$25,790 – $29,790
Good: Punchy 2.0-litre turbo diesel engine; Fuel economy; Value for money; Spacious interior.
Not so Good: Aging 1.8-litre petrol engine; No inclusion of 1.4-litre turbo petrol engine.
Design and Engineering
Good : Arriving down under in January 2013, the Cruze Wagon is aimed to please small families that want a little extra room.
The Holden Cruze Sportwagon is every bit as stylish as its sedan and hatch siblings, featuring smooth European lines.
From side on the Cruze Sportwagon has a stretched out rear end and a sloping roofline that gives the wagon a sleek appearance.
Not so good : Overall the Cruze Sportwagon does alright in the looks department, but at the same time it doesn’t do anything new.
Interior and Styling
Good : The centre console is stylish and modern, we really like the light blue instrument illumination.
Sitting behind the steering wheel is a set of classy looking dials that feature chrome highlights running around the edges – we think they are a nice little touch.
Seating is quite comfortable offering up good levels of support, while the back seats offer adequate levels of comfort.
The rear cargo area can stack up to 500 litres with the seats upright and expanses to 1478 litres with the seat folded down.
Not so good : Rear seats could offer more under-thigh support for adult passengers.
Good : The Holden Cruze Sportwagon comes with the choice of two engines, one petrol and one diesel.
First up is the 1.8-litre in-line four-cylinder petrol engine, producing 104kW of power and 176Nm of torque.
And, the more frugal of the two is a 2.0-litre in-line four-cylinder turbocharged diesel engine, producing 120kW of power and 320Nm of torque.
Both engines are matched to a 6-speed Sports Automatic transmission as standard.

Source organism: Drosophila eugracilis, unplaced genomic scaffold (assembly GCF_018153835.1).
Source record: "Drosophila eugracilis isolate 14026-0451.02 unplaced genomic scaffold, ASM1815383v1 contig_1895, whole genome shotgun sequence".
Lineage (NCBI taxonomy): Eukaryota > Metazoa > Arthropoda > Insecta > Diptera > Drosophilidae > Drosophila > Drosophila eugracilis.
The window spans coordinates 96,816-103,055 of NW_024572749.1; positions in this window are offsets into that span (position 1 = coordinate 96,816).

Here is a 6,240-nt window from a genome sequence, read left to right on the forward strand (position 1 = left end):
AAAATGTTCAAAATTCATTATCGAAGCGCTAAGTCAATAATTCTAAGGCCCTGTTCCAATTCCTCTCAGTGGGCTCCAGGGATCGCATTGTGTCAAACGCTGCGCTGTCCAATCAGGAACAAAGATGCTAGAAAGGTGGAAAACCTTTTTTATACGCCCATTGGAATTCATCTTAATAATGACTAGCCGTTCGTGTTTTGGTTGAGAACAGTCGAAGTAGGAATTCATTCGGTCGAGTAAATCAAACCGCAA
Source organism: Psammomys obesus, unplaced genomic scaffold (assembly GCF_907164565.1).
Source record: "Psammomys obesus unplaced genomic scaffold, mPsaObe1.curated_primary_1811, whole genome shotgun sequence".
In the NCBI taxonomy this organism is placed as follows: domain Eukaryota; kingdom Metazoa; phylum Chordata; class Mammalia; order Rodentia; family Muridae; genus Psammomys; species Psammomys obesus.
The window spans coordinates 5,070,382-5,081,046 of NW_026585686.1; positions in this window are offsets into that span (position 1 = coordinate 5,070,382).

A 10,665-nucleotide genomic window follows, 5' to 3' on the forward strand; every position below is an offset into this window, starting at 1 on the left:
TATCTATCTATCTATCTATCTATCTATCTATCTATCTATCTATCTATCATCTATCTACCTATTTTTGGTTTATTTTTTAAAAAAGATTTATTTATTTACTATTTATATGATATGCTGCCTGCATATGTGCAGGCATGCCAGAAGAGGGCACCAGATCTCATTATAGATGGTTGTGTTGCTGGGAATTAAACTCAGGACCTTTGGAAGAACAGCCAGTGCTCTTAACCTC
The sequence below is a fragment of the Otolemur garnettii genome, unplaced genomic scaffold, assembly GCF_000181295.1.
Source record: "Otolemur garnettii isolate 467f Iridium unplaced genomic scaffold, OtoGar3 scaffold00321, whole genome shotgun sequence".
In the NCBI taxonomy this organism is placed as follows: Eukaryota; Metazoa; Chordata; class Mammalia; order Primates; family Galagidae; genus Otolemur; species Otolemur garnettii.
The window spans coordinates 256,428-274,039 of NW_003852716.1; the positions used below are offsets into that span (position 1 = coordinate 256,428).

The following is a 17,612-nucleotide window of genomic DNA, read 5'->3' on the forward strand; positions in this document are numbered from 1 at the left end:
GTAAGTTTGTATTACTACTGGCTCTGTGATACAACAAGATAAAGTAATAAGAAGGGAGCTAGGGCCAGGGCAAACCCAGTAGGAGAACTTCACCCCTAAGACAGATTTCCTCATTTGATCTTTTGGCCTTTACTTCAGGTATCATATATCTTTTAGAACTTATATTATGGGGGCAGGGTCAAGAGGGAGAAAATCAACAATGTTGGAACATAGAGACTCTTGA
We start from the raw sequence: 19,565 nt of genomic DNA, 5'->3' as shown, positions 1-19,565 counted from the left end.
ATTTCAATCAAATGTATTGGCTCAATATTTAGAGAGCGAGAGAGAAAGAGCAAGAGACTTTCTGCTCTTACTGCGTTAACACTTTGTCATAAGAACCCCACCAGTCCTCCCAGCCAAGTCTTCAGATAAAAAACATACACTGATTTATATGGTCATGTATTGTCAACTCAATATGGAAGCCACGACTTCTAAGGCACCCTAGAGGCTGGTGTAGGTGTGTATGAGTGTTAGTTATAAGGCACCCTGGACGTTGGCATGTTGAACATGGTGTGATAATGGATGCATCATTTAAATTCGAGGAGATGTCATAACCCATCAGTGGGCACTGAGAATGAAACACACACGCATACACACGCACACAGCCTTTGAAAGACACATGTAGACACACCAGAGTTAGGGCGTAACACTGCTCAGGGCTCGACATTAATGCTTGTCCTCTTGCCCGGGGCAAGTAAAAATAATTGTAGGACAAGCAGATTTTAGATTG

We are a huge fan of the 2.0-litre turbocharged diesel, it’s perfect for smooth, care free driving, and it’s frugal too!
Not so good : The 1.8-litre in-line four-cylinder petrol engine just doesn’t cut it, when compared to the great 2.0-litre diesel and the 1.4-litre turbocharged (sedan and hatch).
Ride and Handling
Good : It’s no surprise the Cruze’s Wagon handles our roads quite well, the suspension has been specifically calibrated for our roads, providing a smooth, uninterrupted ride. It is perfect for daily driving, equally in traffic or on the open road.
Not so good : The Cruze Wagon misses out on the Watts link rear suspension system that provides the 1.4-litre sedan and hatch with it’s great handling. It also gets hydraulic (rather than electric) steering.
Buying and Owning
Good : The five-star ANCAP safety rating is a big plus, safety features include six airbags, electronic stability control (ESC) with traction control, an anti-lock braking system (ABS), electronic brake-force distribution (EBD) and collapsible pedals.
High levels of equipment come standard making the Cruze Wagon great value for money.
Not so good : Again the aging 1.8-litre matched to the 6-speed automatic isn’t the Cruze Wagon’s strongest point.